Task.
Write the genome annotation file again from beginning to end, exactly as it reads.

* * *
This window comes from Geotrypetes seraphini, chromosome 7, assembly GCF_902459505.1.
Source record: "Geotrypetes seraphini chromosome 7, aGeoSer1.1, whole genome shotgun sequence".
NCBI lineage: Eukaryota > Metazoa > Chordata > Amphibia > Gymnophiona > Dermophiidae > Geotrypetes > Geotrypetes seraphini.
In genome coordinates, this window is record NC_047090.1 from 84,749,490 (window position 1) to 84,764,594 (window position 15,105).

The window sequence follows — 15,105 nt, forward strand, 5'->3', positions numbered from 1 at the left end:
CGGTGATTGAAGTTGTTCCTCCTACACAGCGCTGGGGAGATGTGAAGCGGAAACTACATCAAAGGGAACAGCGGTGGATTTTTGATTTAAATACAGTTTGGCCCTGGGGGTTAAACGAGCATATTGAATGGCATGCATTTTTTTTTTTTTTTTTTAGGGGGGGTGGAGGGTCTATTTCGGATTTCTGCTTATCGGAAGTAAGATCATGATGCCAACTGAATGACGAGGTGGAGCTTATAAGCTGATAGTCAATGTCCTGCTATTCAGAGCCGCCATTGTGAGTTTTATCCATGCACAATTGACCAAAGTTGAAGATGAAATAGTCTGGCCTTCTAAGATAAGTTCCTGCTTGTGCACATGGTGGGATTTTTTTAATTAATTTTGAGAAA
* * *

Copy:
This window comes from Geotrypetes seraphini, chromosome 7, assembly GCF_902459505.1.
Source record: "Geotrypetes seraphini chromosome 7, aGeoSer1.1, whole genome shotgun sequence".
NCBI lineage: Eukaryota > Metazoa > Chordata > Amphibia > Gymnophiona > Dermophiidae > Geotrypetes > Geotrypetes seraphini.
In genome coordinates, this window is record NC_047090.1 from 84,749,490 (window position 1) to 84,764,594 (window position 15,105).

The window sequence follows — 15,105 nt, forward strand, 5'->3', positions numbered from 1 at the left end:
CGGTGATTGAAGTTGTTCCTCCTACACAGCGCTGGGGAGATGTGAAGCGGAAACTACATCAAAGGGAACAGCGGTGGATTTTTGATTTAAATACAGTTTGGCCCTGGGGGTTAAACGAGCATATTGAATGGCATGCATTTTTTTTTTTTTTTTTTAGGGGGGGTGGAGGGTCTATTTCGGATTTCTGCTTATCGGAAGTAAGATCATGATGCCAACTGAATGACGAGGTGGAGCTTATAAGCTGATAGTCAATGTCCTGCTATTCAGAGCCGCCATTGTGAGTTTTATCCATGCACAATTGACCAAAGTTGAAGATGAAATAGTCTGGCCTTCTAAGATAAGTTCCTGCTTGTGCACATGGTGGGATTTTTTTAATTAATTTTGAGAAA